Water: Section 319 Nonpoint Source Management Program
Applying for and Administering CWA Section 319 Grants:
United States Environmental Protection Agency
State-EPA NPS Partnership
Grants Management Work Group
On this Page
- Purpose and Use of This Manual
- Chapter 1. Overview of Section 319 Program
- Chapter 2. Federal Requirements for Pre-award and Application Phase
- Chapter 3. Post-award Federal Requirements for State Grants: The Implementation Phase
- Chapter 4. Federal Requirements for Project Closeout Phase
The purpose of this manual is to provide an overview of federal requirements that will help guide state and territory1 nonpoint source agency staff when they apply for and administer grants awarded under section 319 of the Clean Water Act. Incorporating the legal, administrative, financial, and programmatic requirements into a single document will help to ensure consistency among the grant distribution processes of the states. In addition, this manual can be used to train new staff who are unfamiliar with section 319 and to help existing staff when applying for and using section 319(h) grant funds. This manual focuses on procedural requirements and does not address all of the substantive requirements codified in the law and in EPA's published guidelines. The reader should refer to the specific requirements when needed and contact the appropriate U.S. Environmental Protection Agency (EPA) regional project officer to ask specific questions and to request up-to-date information on section 319 guidance and forms. Appropriate Internet citations are provided and hyperlinked throughout the document and summarized in Appendix A. This guide applies only to state programs. American Indian tribes should refer to EPA's Web site (Tribal Nonpoint Source Information) for the annual Tribal Guidance and the Tribal Nonpoint Source Planning Handbook (USEPA, 1997).
The document is divided into four chapters. The first chapter gives a brief overview of section 319 and provides basic information about section 319 grants. Chapter 2 describes what should be expected during the pre-award phase. It describes the section 319(h) grant application process in more detail, focusing on specifications for the state agency application and work plan that must be submitted to EPA. Chapter 3 presents information on the financial, reporting, and record-keeping requirements associated with the post-award phase of a section 319(h) grant. Chapter 4 explains the steps required to close out a section 319 grant. Appendices with pertinent forms, subawardee requirements, and additional information are included at the end of this document.
This manual is accurate and up-to-date as of February 2003. It will be updated periodically to reflect any new requirements and guidelines.
Overview of Section 319 Program
Purpose of Grants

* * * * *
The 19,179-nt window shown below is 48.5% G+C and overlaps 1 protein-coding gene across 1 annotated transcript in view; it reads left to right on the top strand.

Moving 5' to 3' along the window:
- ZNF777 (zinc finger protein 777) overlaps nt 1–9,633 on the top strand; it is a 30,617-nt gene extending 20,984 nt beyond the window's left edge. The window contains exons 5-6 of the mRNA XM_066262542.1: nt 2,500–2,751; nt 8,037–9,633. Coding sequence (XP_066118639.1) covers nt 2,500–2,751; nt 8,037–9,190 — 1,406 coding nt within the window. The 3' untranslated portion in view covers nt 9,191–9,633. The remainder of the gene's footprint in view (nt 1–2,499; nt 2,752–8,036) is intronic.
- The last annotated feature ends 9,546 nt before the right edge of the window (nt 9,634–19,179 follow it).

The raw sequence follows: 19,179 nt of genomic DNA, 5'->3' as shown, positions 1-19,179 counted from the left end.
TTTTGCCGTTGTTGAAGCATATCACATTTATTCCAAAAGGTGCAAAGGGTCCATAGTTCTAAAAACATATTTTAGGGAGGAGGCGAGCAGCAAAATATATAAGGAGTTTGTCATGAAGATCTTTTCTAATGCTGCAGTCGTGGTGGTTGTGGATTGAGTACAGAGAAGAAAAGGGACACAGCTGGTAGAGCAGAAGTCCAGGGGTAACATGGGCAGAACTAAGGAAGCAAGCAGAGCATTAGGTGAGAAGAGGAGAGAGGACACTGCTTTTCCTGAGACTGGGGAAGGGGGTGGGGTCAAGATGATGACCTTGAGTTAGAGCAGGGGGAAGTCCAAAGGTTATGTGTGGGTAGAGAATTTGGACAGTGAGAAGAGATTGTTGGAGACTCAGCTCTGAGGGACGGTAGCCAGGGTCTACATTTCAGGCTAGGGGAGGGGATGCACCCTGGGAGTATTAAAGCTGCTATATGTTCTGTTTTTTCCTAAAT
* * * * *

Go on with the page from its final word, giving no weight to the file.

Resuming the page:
Section 319 was added to the Clean Water Act (CWA) in 1987 to establish a national program to address nonpoint sources of water pollution. The leading cause of water quality degradation in the United States, nonpoint source pollution originates from diffuse or scattered sources rather than a defined point like a pipe outlet. Agriculture, forestry, construction, and urban activities are some of the leading nonpoint sources of pollution. As rainfall and snowmelt move over the land, they pick up pollutants, carry them, and deposit them into ground water and waterbodies such as lakes, rivers, streams, wetlands, and coastal waters. Section 319(h) specifically authorizes EPA to award grants to states with approved Nonpoint Source Assessment Reports and Nonpoint Source Management Programs. The funds are to be used to implement programs and projects designed to reduce nonpoint source pollution. As required by section 319(h), the state's Nonpoint Source Management Program describes the state program for nonpoint source management and serves as the basis for how funds are spent. In addition, a variety of other funding sources are available under the CWA (e.g., sections 106, 320, and 604(b) and the State Revolving Fund) or through other federal agencies (e.g., Environmental Quality Incentive Program [EQIP] funds from U.S. Department of Agriculture). When applicable, these other funding sources should be used to fund nonpoint source projects.
Every year section 319 funds are allocated to each state according to a national allocation formula based on the total annual appropriation for the section 319 grant program. The allocation formula is contained in Appendix G of EPA's 1997 Nonpoint Source Guidance (USEPA, 1996).
Since 1999 section 319(h) funds have been awarded to state nonpoint source agencies in two categories—incremental funds and base funds. Incremental funds, a $100 million portion that EPA has designated for the development and implementation of watershed-based plans and Total Maximum Daily Loads (TMDLs) for impaired waters, should be used to restore impaired waters. Base funds, funds other than incremental funds, are used to provide staffing and support to manage and implement the state Nonpoint Source Management Program. Base funds help in implementing projects to identify and address nonpoint source problems and threats, as well as funding activities that involve specific waterbodies in that state or statewide or regional projects. A portion of these funds (up to 20 percent) may be used for planning and assessment activities such as conducting assessments, developing TMDLs, and creating programs to solve nonpoint source problems. EPA has issued supplemental grant guidelines, in addition to the 1997 Nonpoint Source Guidance, that identify priority activities to be funded with section 319 incremental and base funds.